|Moulin Rouge (Photo credit: Pep_Parés)|
Q: Watching late-night TV movies has made me aware of the background music written for each film. Can you tell me something about film music?
A: My mother and grandmother told me that in the old silent-film days the screen action was accompanied by a "live" pianist who improvised suitable sounds to match the action, or by a small orchestra that played popular tunes and operatic music.
Few people realize that the first original film music dates back to 1908, when composer Camille Saint-Saens (who wrote, "The Carnival of Animals") penned a film score for "The Assassination of the Duc de Guise."
By the 1920s, film companies began to provide pit orchestras with short mix-match descriptive pieces suitable for the screen action, with such helpful titles as "Help, Help" and "Love's Response," and by the late 20s some music was composed just for certain silent films. Well-known composers such as Erik Satie, Richard Strauss, and Arthur Honneger got into the act as well.
With the arrival of the "talkie," about 1929, an original soundtrack became possible for a whole generation of films, some rather routine, but many with genuine musical interest, written by "serious" composers willing to venture into the new (and well paid!) medium.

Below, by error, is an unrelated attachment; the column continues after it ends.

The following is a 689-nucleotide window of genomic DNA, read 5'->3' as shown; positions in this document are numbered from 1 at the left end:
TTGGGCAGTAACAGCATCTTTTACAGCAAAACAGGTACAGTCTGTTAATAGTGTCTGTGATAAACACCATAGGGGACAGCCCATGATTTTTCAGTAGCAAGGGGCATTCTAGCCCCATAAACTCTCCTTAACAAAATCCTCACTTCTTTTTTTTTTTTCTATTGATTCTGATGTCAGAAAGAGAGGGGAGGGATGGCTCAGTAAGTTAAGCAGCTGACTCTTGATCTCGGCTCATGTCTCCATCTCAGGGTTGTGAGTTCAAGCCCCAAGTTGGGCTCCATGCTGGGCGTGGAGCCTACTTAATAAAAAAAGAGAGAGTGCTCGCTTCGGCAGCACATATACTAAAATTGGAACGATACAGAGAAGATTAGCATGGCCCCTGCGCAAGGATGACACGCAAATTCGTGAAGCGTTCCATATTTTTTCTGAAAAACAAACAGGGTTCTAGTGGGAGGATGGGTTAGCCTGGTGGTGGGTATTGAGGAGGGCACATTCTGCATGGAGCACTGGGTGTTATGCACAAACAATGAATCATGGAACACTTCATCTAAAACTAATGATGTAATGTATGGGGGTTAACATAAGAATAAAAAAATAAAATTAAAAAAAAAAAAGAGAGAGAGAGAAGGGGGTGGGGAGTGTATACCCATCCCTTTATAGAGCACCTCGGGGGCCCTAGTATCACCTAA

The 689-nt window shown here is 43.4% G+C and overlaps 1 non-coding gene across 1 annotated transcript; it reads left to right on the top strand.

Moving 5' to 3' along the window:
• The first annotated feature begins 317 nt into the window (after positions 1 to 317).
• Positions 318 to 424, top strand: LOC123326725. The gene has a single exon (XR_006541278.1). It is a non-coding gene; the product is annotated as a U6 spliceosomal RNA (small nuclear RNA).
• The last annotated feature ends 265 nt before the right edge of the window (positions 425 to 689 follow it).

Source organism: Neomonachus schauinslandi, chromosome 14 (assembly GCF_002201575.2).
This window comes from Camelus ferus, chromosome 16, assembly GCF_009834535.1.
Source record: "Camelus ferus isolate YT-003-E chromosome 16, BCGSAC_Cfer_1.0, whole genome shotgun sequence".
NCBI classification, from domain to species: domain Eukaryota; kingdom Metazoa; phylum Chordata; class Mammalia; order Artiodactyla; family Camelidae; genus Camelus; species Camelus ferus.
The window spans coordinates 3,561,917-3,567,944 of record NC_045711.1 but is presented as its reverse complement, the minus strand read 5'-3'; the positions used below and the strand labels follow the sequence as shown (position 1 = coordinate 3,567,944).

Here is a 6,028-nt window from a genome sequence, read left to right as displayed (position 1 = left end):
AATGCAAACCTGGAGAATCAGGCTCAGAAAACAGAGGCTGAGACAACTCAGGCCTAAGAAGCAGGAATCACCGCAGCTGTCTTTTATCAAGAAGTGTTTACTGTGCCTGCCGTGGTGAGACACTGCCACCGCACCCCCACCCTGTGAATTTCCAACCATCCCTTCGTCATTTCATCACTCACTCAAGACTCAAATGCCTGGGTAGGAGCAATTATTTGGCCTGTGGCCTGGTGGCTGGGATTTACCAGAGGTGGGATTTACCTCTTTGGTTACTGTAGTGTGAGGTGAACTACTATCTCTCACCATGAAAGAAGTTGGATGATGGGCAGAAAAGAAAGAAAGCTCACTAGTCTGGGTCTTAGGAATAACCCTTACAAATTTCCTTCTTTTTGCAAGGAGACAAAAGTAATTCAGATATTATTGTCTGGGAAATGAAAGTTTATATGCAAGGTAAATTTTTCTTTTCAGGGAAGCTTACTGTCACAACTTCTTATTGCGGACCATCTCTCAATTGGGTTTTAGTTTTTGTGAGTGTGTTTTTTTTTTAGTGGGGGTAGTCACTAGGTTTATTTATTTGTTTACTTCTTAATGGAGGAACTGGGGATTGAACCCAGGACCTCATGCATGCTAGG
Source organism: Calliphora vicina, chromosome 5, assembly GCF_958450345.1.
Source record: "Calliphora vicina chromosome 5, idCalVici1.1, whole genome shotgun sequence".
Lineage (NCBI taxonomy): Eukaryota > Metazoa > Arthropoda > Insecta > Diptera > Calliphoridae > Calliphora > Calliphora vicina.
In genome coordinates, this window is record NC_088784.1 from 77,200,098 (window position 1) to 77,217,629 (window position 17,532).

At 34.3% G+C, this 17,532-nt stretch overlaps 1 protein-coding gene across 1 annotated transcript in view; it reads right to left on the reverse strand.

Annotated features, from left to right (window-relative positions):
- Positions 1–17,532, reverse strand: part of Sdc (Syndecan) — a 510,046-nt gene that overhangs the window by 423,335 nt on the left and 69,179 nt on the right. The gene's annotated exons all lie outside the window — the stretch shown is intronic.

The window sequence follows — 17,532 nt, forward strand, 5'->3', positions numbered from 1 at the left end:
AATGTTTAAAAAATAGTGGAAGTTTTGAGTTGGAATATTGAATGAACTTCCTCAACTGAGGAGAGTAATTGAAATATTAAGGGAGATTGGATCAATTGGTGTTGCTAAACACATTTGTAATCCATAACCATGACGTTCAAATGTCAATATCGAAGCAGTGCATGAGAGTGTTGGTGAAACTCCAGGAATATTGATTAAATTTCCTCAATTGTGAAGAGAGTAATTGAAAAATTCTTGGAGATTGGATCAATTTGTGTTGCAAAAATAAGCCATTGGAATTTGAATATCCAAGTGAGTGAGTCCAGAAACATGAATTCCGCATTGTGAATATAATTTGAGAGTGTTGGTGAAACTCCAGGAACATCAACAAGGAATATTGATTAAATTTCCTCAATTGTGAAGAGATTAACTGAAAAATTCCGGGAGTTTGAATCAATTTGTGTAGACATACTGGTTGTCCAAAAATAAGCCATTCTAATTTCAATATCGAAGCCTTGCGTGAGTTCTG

The list is long and wonderful but here are a few I've highlighted:
Sergei Prokofiev, "Alexander Nevsky" (1938)
Aaron Copland, "Our Town" (1940)
William Walton, "Hamlet" (1948)
George Auric, "Moulin Rouge" (1953)
Leonard Bernstein, "On the Waterfront" (1954)
By the 1950s and 60s, film composing became a distinct profession in itself, with a whole fleet of specialists providing music for all of the Hollywood and New York studios: Dmitri Tiomkin, Elmer Berstein, Miklos Rosza, and Bernard Herrmann (the chief composer for the Hitchcock films), naming a few here.
Today film music has expanded into new dimensions, combining electronic sounds with instrumental and vocal music (such as in the scores for "2001: A Space Odyssey" and the "Star Wars" series) becoming very much an art form in its own right. This fascinating subject is worth investigating at your local library because film making has indeed gone to a whole new level with 3D and all.
All the best,
"The beautiful thing about learning is that no one can take it away from you." B.B.King